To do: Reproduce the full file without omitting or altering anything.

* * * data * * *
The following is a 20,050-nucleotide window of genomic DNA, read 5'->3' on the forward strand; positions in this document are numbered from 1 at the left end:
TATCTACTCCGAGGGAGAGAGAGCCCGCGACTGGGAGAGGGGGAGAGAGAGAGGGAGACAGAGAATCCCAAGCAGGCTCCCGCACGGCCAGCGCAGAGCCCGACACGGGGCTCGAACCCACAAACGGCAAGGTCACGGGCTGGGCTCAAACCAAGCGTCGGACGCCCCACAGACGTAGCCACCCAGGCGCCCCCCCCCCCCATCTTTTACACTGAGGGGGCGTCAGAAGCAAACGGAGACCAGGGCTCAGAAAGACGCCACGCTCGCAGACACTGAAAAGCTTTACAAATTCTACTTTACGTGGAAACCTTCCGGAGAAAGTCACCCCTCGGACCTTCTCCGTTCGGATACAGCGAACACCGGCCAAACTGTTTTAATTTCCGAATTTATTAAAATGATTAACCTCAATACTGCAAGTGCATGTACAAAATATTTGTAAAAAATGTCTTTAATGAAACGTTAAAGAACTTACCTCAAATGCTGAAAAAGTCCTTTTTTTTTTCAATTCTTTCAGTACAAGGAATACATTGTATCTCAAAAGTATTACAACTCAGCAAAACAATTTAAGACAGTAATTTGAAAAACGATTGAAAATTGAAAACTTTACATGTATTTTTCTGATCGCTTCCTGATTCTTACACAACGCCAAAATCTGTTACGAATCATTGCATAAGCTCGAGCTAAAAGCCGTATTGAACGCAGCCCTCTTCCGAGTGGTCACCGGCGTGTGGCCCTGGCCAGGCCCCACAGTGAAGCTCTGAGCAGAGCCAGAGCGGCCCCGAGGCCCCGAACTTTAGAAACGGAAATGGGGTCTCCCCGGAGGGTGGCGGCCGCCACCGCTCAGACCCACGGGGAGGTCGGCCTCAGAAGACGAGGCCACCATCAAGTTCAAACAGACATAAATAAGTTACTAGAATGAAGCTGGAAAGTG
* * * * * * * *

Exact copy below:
The following is a 20,050-nucleotide window of genomic DNA, read 5'->3' on the forward strand; positions in this document are numbered from 1 at the left end:
TATCTACTCCGAGGGAGAGAGAGCCCGCGACTGGGAGAGGGGGAGAGAGAGAGGGAGACAGAGAATCCCAAGCAGGCTCCCGCACGGCCAGCGCAGAGCCCGACACGGGGCTCGAACCCACAAACGGCAAGGTCACGGGCTGGGCTCAAACCAAGCGTCGGACGCCCCACAGACGTAGCCACCCAGGCGCCCCCCCCCCCCATCTTTTACACTGAGGGGGCGTCAGAAGCAAACGGAGACCAGGGCTCAGAAAGACGCCACGCTCGCAGACACTGAAAAGCTTTACAAATTCTACTTTACGTGGAAACCTTCCGGAGAAAGTCACCCCTCGGACCTTCTCCGTTCGGATACAGCGAACACCGGCCAAACTGTTTTAATTTCCGAATTTATTAAAATGATTAACCTCAATACTGCAAGTGCATGTACAAAATATTTGTAAAAAATGTCTTTAATGAAACGTTAAAGAACTTACCTCAAATGCTGAAAAAGTCCTTTTTTTTTTCAATTCTTTCAGTACAAGGAATACATTGTATCTCAAAAGTATTACAACTCAGCAAAACAATTTAAGACAGTAATTTGAAAAACGATTGAAAATTGAAAACTTTACATGTATTTTTCTGATCGCTTCCTGATTCTTACACAACGCCAAAATCTGTTACGAATCATTGCATAAGCTCGAGCTAAAAGCCGTATTGAACGCAGCCCTCTTCCGAGTGGTCACCGGCGTGTGGCCCTGGCCAGGCCCCACAGTGAAGCTCTGAGCAGAGCCAGAGCGGCCCCGAGGCCCCGAACTTTAGAAACGGAAATGGGGTCTCCCCGGAGGGTGGCGGCCGCCACCGCTCAGACCCACGGGGAGGTCGGCCTCAGAAGACGAGGCCACCATCAAGTTCAAACAGACATAAATAAGTTACTAGAATGAAGCTGGAAAGTG